Steadiness and Ease: Sthira and Sukha: The Infinity of Practice

I’m in downward dog for what may be the 10,000th time of my practice, but today it still feels like the first. My breath is smooth and even, I feel solid in this pose, but then a draining feeling from my sinuses into my forehead emerges and I know I must leave this position and surrender to child’s pose. I’ve not been well for the past week, I’m tired and infected with a cold. The time for ambition in practice is not now – restoration is needed and my body told me that clearly. Rest, surrender, do less – it’s OK.

In today’s modern yoga practice and through our Western ideals of bigger, better, faster, stronger – we are easily connected with the Sthira or steadiness and strength of our practice but easily swayed from the sukha or ease and happiness of the forms we take. The idea of doing less at any time is somewhat foreign and seems unnatural in a world of bootstrapping up and making our mark.

I’m no stranger to this pull – I have a strong desire to master the handstand and an idea of touching my foot to my head in King Pigeon. However, a pose in which the breath is ragged or labored is not serving the deeper purpose of yoga – a withdrawal of senses (pratyahara) and an all encompassing awareness of every single cell in every single pose. B.K.S. Iyengar, whose teachings greatly influence my personal practice, said that the achievement of asana (postural yoga) is in that moment when you can literally feel every part of your body all at once with no stress or strain.403023_312843125497457_767800096_n

Goodness! That means I have yet to master Tadasana and I can clearly see his quote of “we all want to stand on our heads, but very few of us know how to stand on our feet!.” After 10,000 downward facing dogs, I’m nowhere near the goal of complete steadiness and ease in my practice – I may need 100,000 more.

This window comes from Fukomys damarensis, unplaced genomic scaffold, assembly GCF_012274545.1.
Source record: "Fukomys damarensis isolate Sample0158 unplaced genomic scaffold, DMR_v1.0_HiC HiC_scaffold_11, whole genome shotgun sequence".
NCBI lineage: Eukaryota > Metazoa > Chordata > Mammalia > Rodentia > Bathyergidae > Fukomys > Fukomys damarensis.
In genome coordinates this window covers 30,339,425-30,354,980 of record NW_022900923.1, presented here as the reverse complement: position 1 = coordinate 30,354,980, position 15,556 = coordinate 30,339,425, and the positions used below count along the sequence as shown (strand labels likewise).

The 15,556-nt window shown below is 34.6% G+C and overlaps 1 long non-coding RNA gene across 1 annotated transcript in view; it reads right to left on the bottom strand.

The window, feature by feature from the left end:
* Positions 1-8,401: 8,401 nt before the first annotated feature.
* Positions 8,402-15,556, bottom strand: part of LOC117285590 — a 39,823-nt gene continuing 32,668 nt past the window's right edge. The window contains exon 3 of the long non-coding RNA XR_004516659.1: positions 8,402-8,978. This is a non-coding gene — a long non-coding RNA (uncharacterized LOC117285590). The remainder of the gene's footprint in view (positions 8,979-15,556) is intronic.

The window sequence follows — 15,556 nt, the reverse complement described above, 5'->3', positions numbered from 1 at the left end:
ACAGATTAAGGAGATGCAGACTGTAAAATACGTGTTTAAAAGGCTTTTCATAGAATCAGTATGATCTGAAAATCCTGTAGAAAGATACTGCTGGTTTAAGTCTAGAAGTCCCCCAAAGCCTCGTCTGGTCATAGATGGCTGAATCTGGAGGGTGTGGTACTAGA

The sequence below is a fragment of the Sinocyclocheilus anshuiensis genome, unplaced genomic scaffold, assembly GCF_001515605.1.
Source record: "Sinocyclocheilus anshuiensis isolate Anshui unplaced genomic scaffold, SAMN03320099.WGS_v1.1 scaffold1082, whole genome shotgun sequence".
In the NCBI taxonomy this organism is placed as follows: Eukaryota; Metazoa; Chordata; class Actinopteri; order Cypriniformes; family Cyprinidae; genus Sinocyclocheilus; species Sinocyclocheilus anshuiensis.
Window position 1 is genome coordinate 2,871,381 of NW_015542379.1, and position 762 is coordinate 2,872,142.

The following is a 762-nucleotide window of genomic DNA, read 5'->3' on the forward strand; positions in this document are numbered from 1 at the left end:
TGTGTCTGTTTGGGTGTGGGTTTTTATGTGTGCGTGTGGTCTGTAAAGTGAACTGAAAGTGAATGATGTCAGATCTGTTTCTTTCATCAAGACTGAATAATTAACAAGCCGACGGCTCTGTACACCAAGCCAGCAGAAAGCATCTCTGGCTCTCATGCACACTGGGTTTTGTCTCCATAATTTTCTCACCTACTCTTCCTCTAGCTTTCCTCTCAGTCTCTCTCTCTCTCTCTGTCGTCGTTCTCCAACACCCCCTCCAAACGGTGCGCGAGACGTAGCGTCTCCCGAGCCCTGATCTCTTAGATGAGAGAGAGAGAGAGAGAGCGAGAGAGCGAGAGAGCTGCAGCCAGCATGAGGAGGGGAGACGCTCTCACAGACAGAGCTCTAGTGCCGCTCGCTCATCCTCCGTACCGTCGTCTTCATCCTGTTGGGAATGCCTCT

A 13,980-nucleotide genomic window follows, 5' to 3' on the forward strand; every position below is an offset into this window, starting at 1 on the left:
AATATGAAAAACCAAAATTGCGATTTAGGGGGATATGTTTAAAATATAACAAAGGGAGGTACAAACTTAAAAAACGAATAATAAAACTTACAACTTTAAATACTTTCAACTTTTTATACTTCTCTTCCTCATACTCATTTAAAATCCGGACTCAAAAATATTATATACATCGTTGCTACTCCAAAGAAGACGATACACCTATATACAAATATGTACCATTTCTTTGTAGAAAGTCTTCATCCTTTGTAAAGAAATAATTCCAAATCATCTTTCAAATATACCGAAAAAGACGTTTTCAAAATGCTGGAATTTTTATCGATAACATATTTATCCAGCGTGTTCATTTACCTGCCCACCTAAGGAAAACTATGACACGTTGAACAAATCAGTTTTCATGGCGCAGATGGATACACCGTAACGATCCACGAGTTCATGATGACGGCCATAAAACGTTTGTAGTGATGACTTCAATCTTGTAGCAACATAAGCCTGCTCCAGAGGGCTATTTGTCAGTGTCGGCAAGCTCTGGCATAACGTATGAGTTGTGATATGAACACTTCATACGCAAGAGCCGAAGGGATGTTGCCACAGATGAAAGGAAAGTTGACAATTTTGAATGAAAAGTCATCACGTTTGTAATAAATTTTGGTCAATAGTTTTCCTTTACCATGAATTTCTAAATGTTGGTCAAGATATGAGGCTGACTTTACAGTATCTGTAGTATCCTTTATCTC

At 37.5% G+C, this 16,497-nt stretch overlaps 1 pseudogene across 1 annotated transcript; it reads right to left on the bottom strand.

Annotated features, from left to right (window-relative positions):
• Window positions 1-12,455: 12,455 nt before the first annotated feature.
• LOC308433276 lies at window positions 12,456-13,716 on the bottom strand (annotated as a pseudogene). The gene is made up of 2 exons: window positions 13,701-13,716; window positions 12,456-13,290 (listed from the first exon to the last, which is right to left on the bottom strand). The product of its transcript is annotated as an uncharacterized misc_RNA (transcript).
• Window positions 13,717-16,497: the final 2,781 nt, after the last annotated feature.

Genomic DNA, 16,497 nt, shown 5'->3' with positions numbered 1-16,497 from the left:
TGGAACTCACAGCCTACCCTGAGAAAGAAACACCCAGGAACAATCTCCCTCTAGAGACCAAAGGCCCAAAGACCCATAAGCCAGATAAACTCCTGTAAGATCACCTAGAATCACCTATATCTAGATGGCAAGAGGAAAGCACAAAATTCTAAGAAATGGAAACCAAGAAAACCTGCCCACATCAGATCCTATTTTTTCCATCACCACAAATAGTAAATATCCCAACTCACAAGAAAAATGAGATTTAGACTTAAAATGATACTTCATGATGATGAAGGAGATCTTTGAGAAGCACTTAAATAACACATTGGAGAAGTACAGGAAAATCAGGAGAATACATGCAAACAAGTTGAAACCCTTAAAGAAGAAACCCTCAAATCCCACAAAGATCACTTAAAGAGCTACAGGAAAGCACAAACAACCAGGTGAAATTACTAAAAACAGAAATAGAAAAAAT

That’s the point – do not feel the need to rush the practice, allow the practice to come to you. Try the next pose, but if you struggle, be kind to yourself, both mentally and physically and allow yourself to stay in the stage before (vinyasa krama). There was this one day, while in side plank (Vasisthasana) that I felt called to simply lift my leg and reach for my toes – there was no struggle and I had zero intention of doing that, it just arose from within me, as an evolution of my practice. When I stopped forcing myself into a shape, the shape naturally presented itself in my practice. Does that make sense?

In the practice of Astanga, the vinyasa flow does not progress until the prior stages are presented in the body. For example, one must complete, with steadiness and ease, the standing sequence before being permitted to move forward to more difficult floor work. In social media, this aspect is often left out as impressive forms are captured by cameras and as the audience cannot see all the hard work that went into that achievement.

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Pattabi Jois stated, “Do your practice and all is coming.” This quote indicates that you do not force the practice, it comes to you – through steady effort (consistency) and easeful approach (joy in the process).

As Yoga Sutra 2.46 instructs: Sthira sukham asanam – the posture should be steady and easeful. Apply this not only to your practice on the mat – but off as well, where in your life can you find more steadiness and ease, what can you shed to allow more strength and joy in your life?

Further Reading:

Yoga International (Himalayan Yoga Institute): https://yogainternational.com/article/view/sthira-and-sukha-steadiness-and-ease

SwamiJ, Yoga Sutras On-line: http://www.swamij.com/yoga-sutras-24648.htm

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1 Comment (+add yours?)

  1. Marinda Stopforth
    Jan 31, 2016 @ 20:04:34

    I can identify with your writing so much, Kirsten!!! I just love you MORE! you know what it feels like to be on the mat…. my deepest gratitude to you.

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